Insubordination occurs when someone explicitly or implicitly, but always consciously, disobeys the orders or wishes of a superior. It is commonly used to describe instances in the military where junior personnel actively disobey superior officers. For insubordination to occur, the superior officer must have the remit and authority to compel the lower-ranked individual to act.
In the workplace, insubordination is a reason for dismissal, although the term has fallen out of favour as authoritarian leadership styles and hierarchies based on rank become less common and less important. Actual instances of insubordination are rare due to workplace structures that increasingly permit free dialogue and give greater weight to the views of less senior employees.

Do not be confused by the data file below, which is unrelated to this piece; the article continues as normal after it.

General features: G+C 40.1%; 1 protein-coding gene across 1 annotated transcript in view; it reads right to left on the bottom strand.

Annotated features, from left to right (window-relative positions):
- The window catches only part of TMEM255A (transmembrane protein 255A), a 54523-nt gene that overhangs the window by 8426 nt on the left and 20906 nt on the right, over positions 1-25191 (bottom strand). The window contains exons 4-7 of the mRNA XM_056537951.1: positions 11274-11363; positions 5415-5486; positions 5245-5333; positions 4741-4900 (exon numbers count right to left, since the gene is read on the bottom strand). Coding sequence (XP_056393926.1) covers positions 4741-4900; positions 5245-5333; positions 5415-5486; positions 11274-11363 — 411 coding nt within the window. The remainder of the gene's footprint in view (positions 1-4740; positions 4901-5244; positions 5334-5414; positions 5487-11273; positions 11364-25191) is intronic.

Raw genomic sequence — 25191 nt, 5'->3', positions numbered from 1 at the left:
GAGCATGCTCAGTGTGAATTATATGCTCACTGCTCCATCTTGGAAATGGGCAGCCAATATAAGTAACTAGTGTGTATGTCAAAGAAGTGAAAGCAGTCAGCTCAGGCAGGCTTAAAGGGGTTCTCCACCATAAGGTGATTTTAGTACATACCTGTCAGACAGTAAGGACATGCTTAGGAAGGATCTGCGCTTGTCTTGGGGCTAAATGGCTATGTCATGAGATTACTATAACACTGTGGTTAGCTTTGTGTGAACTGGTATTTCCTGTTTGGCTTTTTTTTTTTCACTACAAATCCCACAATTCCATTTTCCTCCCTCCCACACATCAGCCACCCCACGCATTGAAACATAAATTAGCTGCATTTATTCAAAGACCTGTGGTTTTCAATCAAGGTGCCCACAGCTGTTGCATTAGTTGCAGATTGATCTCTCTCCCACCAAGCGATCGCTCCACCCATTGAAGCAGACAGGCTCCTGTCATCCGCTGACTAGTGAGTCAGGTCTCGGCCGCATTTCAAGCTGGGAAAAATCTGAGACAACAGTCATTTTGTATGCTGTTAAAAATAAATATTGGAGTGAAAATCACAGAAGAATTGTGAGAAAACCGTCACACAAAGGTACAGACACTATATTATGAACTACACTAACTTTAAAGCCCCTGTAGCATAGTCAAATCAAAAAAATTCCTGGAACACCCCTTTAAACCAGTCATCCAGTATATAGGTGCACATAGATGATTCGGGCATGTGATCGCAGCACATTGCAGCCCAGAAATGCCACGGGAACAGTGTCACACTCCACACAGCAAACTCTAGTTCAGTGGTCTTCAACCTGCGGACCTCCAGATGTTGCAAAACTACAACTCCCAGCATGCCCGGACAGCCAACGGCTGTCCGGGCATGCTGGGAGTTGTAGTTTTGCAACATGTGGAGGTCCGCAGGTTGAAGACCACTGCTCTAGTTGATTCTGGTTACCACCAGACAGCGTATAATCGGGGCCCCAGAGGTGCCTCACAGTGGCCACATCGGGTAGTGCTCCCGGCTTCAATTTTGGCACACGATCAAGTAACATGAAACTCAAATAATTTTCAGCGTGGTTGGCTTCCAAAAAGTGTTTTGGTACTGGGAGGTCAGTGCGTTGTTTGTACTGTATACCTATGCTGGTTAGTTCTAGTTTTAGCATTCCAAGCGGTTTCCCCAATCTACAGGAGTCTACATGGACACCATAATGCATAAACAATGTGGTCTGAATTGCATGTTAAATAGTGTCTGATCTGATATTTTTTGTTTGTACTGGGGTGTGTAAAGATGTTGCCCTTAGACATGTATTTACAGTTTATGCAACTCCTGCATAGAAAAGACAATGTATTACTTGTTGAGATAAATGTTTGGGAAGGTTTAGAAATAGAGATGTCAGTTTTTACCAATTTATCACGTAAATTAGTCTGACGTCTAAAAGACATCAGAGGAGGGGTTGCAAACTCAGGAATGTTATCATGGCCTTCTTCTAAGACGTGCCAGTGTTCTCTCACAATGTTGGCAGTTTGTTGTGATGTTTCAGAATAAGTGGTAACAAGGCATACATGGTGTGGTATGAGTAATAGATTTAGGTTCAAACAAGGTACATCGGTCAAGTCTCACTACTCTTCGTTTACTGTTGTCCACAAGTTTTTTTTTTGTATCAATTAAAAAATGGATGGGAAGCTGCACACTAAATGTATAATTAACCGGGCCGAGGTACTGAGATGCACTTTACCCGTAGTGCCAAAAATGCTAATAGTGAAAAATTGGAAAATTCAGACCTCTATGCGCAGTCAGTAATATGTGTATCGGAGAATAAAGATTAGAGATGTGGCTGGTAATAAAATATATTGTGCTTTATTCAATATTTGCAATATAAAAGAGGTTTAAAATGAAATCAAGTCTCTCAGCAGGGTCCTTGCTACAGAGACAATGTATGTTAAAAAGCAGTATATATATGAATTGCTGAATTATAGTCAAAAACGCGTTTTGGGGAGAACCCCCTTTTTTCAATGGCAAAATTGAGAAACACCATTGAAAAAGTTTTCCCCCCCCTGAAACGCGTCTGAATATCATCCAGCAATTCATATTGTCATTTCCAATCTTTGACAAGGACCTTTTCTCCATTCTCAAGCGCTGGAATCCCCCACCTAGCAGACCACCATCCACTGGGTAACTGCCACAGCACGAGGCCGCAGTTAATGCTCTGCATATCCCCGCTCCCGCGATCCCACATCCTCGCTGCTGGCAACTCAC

Another reason instances of insubordination are rare in the workplace is because increasing autonomy has meant that superior staff tend to provide guiding principles or overarching rules to subordinates designed to act as a litmus test when making decisions. Because there are no formal orders given regularly, it would be very hard to prove that insubordination had occurred. Professionals are also trained to advance the interests of their employee – although the principal-agent problem can still cause issues.
Insubordination in the military can be a form of protest – in the workplace this will commonly present as workplace deviance, counterproductive work behaviours or workplace incivility.
Effective superior-subordinate communication can help reduce the potential for insubordination.